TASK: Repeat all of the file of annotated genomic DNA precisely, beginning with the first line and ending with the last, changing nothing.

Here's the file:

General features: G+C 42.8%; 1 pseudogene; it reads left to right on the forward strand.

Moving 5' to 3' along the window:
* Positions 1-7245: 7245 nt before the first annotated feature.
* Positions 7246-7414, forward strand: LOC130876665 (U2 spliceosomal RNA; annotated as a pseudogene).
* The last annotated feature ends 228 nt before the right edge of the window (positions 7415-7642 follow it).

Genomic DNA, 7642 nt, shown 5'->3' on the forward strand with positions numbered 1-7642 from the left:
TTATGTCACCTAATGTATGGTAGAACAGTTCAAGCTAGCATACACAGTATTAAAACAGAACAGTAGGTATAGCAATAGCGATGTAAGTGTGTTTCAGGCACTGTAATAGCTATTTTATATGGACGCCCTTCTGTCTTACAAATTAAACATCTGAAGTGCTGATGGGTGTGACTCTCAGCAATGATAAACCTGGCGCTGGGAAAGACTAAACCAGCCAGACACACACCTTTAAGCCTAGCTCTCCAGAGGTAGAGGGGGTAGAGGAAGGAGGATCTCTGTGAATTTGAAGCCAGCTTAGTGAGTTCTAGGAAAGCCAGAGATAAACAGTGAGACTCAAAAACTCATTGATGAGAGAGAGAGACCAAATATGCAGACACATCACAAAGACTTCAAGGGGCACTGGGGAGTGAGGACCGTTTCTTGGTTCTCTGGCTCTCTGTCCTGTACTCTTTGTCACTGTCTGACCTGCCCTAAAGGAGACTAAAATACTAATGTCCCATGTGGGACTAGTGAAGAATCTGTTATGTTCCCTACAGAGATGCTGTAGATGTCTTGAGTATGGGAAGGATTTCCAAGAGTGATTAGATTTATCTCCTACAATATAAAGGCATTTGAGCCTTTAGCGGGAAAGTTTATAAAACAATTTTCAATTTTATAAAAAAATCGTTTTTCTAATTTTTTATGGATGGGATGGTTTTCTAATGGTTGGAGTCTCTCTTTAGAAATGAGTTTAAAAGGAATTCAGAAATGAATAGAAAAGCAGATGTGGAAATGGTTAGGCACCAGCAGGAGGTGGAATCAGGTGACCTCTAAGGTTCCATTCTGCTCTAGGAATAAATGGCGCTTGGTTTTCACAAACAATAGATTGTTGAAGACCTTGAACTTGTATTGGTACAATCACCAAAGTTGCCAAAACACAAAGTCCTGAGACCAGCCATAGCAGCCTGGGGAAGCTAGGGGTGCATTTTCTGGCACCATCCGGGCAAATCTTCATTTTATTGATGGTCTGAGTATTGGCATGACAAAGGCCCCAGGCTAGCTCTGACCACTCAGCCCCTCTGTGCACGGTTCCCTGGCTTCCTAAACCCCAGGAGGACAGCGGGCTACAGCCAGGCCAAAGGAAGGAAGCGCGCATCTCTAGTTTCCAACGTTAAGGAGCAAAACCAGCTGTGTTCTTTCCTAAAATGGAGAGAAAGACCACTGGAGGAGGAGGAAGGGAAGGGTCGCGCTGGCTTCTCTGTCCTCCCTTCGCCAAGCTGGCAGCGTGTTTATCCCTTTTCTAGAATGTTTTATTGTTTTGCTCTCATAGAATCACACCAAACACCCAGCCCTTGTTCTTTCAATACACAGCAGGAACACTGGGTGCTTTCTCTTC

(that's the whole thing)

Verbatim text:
General features: G+C 42.8%; 1 pseudogene; it reads left to right on the forward strand.

Moving 5' to 3' along the window:
* Positions 1-7245: 7245 nt before the first annotated feature.
* Positions 7246-7414, forward strand: LOC130876665 (U2 spliceosomal RNA; annotated as a pseudogene).
* The last annotated feature ends 228 nt before the right edge of the window (positions 7415-7642 follow it).

Genomic DNA, 7642 nt, shown 5'->3' on the forward strand with positions numbered 1-7642 from the left:
TTATGTCACCTAATGTATGGTAGAACAGTTCAAGCTAGCATACACAGTATTAAAACAGAACAGTAGGTATAGCAATAGCGATGTAAGTGTGTTTCAGGCACTGTAATAGCTATTTTATATGGACGCCCTTCTGTCTTACAAATTAAACATCTGAAGTGCTGATGGGTGTGACTCTCAGCAATGATAAACCTGGCGCTGGGAAAGACTAAACCAGCCAGACACACACCTTTAAGCCTAGCTCTCCAGAGGTAGAGGGGGTAGAGGAAGGAGGATCTCTGTGAATTTGAAGCCAGCTTAGTGAGTTCTAGGAAAGCCAGAGATAAACAGTGAGACTCAAAAACTCATTGATGAGAGAGAGAGACCAAATATGCAGACACATCACAAAGACTTCAAGGGGCACTGGGGAGTGAGGACCGTTTCTTGGTTCTCTGGCTCTCTGTCCTGTACTCTTTGTCACTGTCTGACCTGCCCTAAAGGAGACTAAAATACTAATGTCCCATGTGGGACTAGTGAAGAATCTGTTATGTTCCCTACAGAGATGCTGTAGATGTCTTGAGTATGGGAAGGATTTCCAAGAGTGATTAGATTTATCTCCTACAATATAAAGGCATTTGAGCCTTTAGCGGGAAAGTTTATAAAACAATTTTCAATTTTATAAAAAAATCGTTTTTCTAATTTTTTATGGATGGGATGGTTTTCTAATGGTTGGAGTCTCTCTTTAGAAATGAGTTTAAAAGGAATTCAGAAATGAATAGAAAAGCAGATGTGGAAATGGTTAGGCACCAGCAGGAGGTGGAATCAGGTGACCTCTAAGGTTCCATTCTGCTCTAGGAATAAATGGCGCTTGGTTTTCACAAACAATAGATTGTTGAAGACCTTGAACTTGTATTGGTACAATCACCAAAGTTGCCAAAACACAAAGTCCTGAGACCAGCCATAGCAGCCTGGGGAAGCTAGGGGTGCATTTTCTGGCACCATCCGGGCAAATCTTCATTTTATTGATGGTCTGAGTATTGGCATGACAAAGGCCCCAGGCTAGCTCTGACCACTCAGCCCCTCTGTGCACGGTTCCCTGGCTTCCTAAACCCCAGGAGGACAGCGGGCTACAGCCAGGCCAAAGGAAGGAAGCGCGCATCTCTAGTTTCCAACGTTAAGGAGCAAAACCAGCTGTGTTCTTTCCTAAAATGGAGAGAAAGACCACTGGAGGAGGAGGAAGGGAAGGGTCGCGCTGGCTTCTCTGTCCTCCCTTCGCCAAGCTGGCAGCGTGTTTATCCCTTTTCTAGAATGTTTTATTGTTTTGCTCTCATAGAATCACACCAAACACCCAGCCCTTGTTCTTTCAATACACAGCAGGAACACTGGGTGCTTTCTCTTC